Now available in bookshops is the new book by Stefano Fontana: “Filosofia per tutti. Una breve storia del pensiero da Socrate a Ratzinger” [Philosophy for everyone. A brief history of thought from Socrates to Ratzinger] (Edizioni Fede & Cultura, Verona 2016). This is a “two hundred thousand” character presentation of the history of human thought in very simple and straightforward language. In addition to being a synoptic presentation, it is also an evaluation of thought, and therefore readers have before them a user-friendly map of good philosophy and bad philosophy.  

Engaging in philosophy is of fundamental importance in order to engage correctly in theology. Philosophy is like a key that opens some doors and not others. John Paul II’s encyclical Fides et Ratio tells us that theology necessarily avails itself of a philosophy, even it says it doesn’t. This is because philosophy is the grammar of theology.

Therefore understandable is the strategic nature of philosophy for the Church. If its seminarians, later priests and also bishops imbibe a bad philosophy, their comprehension of the deposit of the faith will be different. Many aspects of the crisis of the Church today depend on the philosophical pathways embarked upon by theology, and the theology taught in seminaries, theological scholasticates and Catholic universities.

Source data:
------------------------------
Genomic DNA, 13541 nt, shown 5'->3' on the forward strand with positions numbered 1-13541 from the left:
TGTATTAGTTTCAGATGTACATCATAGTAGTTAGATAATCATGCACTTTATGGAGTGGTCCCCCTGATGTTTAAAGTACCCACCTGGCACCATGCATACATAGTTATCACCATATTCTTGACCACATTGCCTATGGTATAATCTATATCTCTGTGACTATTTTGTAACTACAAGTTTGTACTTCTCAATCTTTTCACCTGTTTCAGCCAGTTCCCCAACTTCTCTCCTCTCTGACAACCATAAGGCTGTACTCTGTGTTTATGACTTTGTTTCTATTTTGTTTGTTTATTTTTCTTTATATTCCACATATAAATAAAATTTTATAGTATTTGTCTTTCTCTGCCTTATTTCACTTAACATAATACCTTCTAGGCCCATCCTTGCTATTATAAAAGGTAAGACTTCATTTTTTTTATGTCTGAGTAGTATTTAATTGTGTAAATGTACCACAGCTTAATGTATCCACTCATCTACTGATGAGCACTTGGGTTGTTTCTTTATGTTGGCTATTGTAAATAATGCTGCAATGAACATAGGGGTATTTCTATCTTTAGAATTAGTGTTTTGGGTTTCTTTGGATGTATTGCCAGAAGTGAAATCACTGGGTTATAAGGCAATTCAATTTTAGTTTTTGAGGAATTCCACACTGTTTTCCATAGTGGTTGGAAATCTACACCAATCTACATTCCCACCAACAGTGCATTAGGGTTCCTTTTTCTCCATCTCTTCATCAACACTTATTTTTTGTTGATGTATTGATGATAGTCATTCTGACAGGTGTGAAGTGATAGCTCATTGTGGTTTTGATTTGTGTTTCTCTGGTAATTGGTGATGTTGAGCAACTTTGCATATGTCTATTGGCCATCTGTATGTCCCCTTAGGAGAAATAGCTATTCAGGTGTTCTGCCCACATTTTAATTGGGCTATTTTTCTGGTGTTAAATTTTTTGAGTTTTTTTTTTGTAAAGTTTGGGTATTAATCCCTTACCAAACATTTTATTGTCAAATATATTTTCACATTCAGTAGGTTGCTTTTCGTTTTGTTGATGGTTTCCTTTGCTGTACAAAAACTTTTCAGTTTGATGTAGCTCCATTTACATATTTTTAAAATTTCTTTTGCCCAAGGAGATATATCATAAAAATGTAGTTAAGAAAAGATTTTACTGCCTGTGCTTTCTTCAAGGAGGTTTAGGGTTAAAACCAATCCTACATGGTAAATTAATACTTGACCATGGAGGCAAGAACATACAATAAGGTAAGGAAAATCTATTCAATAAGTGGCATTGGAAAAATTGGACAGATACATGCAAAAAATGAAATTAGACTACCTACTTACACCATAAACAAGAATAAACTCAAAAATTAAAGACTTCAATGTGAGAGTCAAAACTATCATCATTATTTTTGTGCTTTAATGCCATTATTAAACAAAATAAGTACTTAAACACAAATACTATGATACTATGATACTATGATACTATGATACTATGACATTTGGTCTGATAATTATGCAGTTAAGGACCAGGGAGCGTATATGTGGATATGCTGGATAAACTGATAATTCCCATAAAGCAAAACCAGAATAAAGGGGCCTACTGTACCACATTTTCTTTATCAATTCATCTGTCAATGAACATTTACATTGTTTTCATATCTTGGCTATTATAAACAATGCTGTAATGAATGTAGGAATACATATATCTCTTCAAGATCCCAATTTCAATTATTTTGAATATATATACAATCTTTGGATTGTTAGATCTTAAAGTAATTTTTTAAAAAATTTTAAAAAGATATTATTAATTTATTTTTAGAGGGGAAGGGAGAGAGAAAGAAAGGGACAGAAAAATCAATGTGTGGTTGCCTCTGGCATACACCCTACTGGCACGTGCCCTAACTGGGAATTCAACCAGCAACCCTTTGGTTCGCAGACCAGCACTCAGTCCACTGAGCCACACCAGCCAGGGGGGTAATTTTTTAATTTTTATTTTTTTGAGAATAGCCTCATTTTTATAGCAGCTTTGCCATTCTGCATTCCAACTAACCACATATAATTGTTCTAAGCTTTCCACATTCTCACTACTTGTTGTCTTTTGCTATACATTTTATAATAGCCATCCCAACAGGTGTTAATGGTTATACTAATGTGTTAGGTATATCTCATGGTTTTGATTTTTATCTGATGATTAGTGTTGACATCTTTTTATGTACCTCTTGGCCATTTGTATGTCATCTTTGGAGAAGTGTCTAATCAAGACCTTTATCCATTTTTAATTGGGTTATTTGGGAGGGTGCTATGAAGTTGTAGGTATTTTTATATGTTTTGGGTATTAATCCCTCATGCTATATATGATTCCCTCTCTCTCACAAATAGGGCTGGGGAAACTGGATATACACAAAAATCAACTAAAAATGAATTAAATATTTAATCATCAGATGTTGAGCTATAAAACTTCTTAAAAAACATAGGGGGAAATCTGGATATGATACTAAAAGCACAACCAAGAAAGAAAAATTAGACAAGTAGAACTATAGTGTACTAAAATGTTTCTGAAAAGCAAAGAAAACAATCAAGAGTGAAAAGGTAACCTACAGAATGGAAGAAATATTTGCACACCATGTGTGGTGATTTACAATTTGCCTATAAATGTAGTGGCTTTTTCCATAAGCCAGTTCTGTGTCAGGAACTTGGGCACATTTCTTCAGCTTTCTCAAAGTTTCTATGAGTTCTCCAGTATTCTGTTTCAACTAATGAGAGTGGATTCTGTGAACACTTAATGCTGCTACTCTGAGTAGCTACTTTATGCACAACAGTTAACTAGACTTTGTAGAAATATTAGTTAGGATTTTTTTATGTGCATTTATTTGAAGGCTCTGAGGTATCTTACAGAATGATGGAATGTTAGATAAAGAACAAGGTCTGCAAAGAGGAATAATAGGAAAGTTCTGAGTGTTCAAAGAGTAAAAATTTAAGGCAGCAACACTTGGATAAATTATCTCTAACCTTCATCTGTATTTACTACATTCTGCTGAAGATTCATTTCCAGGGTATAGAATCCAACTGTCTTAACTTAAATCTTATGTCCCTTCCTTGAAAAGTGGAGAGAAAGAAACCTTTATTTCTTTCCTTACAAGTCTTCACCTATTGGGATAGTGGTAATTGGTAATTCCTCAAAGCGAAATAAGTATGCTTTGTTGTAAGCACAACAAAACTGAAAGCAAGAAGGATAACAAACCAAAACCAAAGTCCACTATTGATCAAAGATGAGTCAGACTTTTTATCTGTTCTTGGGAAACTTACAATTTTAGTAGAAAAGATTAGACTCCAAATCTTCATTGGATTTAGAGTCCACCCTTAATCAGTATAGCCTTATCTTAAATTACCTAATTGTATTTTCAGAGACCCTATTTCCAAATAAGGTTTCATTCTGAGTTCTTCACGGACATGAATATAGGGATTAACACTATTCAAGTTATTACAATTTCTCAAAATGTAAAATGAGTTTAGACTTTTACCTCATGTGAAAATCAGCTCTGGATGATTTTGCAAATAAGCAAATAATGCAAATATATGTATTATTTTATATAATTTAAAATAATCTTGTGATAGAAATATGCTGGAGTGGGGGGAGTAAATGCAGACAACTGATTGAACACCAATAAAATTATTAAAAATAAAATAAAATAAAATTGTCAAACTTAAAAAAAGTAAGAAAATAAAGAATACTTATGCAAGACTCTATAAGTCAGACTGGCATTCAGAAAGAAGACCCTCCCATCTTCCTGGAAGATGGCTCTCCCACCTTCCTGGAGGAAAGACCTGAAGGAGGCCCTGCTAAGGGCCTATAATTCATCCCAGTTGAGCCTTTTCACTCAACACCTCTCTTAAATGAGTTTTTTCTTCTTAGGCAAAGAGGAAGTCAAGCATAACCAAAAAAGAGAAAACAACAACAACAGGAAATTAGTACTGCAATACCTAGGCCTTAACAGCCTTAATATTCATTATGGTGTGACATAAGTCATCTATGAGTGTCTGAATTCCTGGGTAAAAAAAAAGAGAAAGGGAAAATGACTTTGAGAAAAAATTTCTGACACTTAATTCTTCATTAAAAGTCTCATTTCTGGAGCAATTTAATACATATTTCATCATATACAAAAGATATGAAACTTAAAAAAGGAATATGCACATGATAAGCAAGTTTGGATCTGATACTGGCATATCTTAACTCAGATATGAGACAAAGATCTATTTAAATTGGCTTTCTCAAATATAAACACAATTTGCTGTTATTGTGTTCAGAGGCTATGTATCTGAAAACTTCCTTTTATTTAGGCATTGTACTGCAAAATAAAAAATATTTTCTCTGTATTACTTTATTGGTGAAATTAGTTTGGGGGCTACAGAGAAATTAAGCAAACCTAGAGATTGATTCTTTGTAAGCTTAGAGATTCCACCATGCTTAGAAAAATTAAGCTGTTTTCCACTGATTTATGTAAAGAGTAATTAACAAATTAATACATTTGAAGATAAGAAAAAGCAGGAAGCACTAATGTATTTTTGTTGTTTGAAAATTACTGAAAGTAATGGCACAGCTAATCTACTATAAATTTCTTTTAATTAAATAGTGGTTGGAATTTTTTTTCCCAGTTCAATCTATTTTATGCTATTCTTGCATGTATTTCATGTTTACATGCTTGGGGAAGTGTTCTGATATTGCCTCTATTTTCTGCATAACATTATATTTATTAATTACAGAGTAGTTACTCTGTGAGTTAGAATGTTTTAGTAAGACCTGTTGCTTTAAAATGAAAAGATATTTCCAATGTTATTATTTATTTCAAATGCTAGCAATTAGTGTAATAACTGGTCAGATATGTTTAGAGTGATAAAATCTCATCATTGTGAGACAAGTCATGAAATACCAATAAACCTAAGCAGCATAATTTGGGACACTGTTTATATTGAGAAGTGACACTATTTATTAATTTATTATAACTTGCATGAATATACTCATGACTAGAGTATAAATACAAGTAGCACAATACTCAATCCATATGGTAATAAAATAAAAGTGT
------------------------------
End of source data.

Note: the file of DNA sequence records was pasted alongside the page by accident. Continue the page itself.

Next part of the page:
The book is written in simple and straightforward language because philosophy is simple. Philosophy makes things speak out, and, in a articulated manner, says what even a child sees. This proved true as long as it retained realism as a benchmark. Ever since philosophers started giving precedence to thought over being, however, philosophy became artificially entwined in itself, speaking only about itself and its own neuroses, and no longer about reality and truth. A small mistake at the beginning becomes a big mistake at the end: just like when we come to a junction along a mountain trail, the first step we take is the decisive one. In philosophy as well, decisive is the way we relate to being at the very beginning.

Mr. Fontana offers an overview of all ancient, medieval and modern philosophy, and also examines contemporary authors all the way to Ratzinger, as the subtitle indicates.  This book is therefore a gold mine of information and assessments. Likewise documented is the entry into Catholic theology of the erroneous approach of modern philosophy and the ensuing dangers for the faith. Judgments are given on personalism, modernism, the philosophy of tradition, the modern liberal philosophies from Habermas to Rawls, the philosophy of dialogue of Buber and Lévinas, the evolution of communism in bourgeoisie and individualistic post-communism,  Noce, Gilson and Cornelio Fabro. . . .all the way to Ratzinger, whose thought and pontificate laid the foundations for a correct resumption of dialogue between reason and faith, and projected the equally philosophical issue of truth in such a way as to make this resumption possible.

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Benedetta Cortese